The idea was to create a private bedroom block, where the Whites would retreat to sleep, with the glass pavilion forming the open-plan living quarters around this. By designing the pavilion with glazed sliding screens (by Schüco), these double and triple-glazed glass walls open up, creating courtyard spaces that act as an extension of the indoor footprint. It’s a compelling design – one that feels considered, with an acute (though not overwhelming) awareness of the interplay of natural light, space and materials. What is not here is perhaps more important than what is. The influence of another architect and designer, Adolf Loos, is also apparent here: the Austrian made buildings that exploited the use of expensive materials to express surfaces as a means of decorating and composing rooms. McGinlay, Bell and Ritchie have done that to an extent, but have also allowed the light have an important function – changing the feel and look of the house depending on the time of day, the conditions outside and the way the pavilion is being used.
Examine the palette of materials – micro cement, walnut, glass – and you begin to see how this minimalist approach encourages you to celebrate the quality craftsmanship and to appreciate the role that natural light and the materials have in the scheme as a whole.
“The courtyards play with the light, which adds interest, creating shadows and ambience throughout the day,” explains McGinlay. “Likewise, the floor-to-ceiling glazing really opens up the interior to the surrounding landscape.”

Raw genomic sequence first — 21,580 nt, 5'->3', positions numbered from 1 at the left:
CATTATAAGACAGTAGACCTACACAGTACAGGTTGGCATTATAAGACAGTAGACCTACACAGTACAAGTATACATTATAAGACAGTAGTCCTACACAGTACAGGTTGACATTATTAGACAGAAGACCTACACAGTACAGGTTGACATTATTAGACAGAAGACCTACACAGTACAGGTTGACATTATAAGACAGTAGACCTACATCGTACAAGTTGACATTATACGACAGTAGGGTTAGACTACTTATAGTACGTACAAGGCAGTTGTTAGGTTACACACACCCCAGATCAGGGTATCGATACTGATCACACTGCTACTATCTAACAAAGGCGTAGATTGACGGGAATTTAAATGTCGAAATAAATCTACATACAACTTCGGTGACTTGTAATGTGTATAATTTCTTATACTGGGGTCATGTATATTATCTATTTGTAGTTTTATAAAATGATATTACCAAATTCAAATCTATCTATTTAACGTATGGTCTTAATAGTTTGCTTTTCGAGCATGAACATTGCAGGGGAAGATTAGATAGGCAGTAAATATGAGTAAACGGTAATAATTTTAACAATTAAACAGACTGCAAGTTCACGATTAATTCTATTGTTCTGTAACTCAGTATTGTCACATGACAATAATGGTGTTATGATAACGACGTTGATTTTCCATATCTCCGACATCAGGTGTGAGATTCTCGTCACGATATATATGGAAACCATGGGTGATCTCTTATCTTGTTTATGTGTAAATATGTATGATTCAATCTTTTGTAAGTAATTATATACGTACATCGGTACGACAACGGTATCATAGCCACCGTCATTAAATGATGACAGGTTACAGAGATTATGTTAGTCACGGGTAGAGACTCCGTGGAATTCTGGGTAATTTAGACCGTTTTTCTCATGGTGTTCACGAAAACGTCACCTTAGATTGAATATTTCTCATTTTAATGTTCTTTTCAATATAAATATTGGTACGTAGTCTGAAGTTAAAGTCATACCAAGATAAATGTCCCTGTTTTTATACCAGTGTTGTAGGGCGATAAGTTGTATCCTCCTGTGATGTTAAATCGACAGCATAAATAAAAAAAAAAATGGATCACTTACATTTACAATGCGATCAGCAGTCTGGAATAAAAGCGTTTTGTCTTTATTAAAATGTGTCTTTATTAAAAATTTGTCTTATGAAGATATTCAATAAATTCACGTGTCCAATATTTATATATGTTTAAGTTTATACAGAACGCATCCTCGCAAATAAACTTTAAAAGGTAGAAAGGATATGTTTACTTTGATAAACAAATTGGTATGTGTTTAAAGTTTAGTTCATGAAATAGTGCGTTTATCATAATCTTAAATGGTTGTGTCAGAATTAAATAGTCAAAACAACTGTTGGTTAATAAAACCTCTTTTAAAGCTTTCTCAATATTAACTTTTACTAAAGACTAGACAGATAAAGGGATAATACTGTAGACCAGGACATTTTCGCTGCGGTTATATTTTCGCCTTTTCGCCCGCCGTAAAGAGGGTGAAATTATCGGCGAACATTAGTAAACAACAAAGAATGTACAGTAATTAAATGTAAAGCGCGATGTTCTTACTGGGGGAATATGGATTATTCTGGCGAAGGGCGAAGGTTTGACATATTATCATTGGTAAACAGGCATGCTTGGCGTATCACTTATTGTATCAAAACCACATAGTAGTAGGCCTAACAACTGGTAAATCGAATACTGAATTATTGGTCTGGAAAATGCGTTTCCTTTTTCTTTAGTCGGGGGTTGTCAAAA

The use of high-quality materials, such as the Petersen bricks used for the bedroom block, exemplify the focus on combining form and function. The way the house looks hasn’t been compromised by how it needs to operate. These light-hued Danish bricks give permanence to the structure and also subtly reference the exteriors of the other houses on the street. The timber for the frame and cladding (sourced from Bute Sawmill) has been painted in Swedish Falu Rödfärg matt black, with the vertical fins added to chime with the Modernist aesthetic of mid-century American homes and to give the owners privacy.
Scott’s inside knowledge of the latest tech developments (his company, Design Me, acted as the lighting consultants) made him eager to install a state-of-the-art lighting system (by Brightgreen), which can be operated via an app. Silent Gliss curtain tracks are controlled manually, and there’s an intelligent cabling system and speakers that have been embedded in the walls. Bespoke timber panelling, courtesy of the specialist joiners at Thomas Johnstone Ltd, is multi-purpose, offering a connection between the living areas and the bedrooms, as well as to the trees outside. In the living areas, the panelling conceals storage, too.
Spanish firm Top Ciment supplied the materials for the flooring and walls. The newly finished plaster and micro-cement surfaces are robust and have texture and depth without detracting from interior features like the Tangram black marble Extra dining table and the Hans J. Wegner Wishbone Y chairs. Choosing a simple Howdens kitchen freed up budget to splurge on the Flos Aim suspension lights and the Flos Glo-Balls. Similarly, in the living area, pared-back pieces such as a B&B Italia Michel Effe sofa give way to courtyard spaces that create individual ‘gardens’ beyond the glass.
There’s no question that an appreciation of Nordic culture – efficiency of design that doesn’t forfeit style – runs throughout this Scottish home. You can’t help but feel Alvar Aalto would be impressed.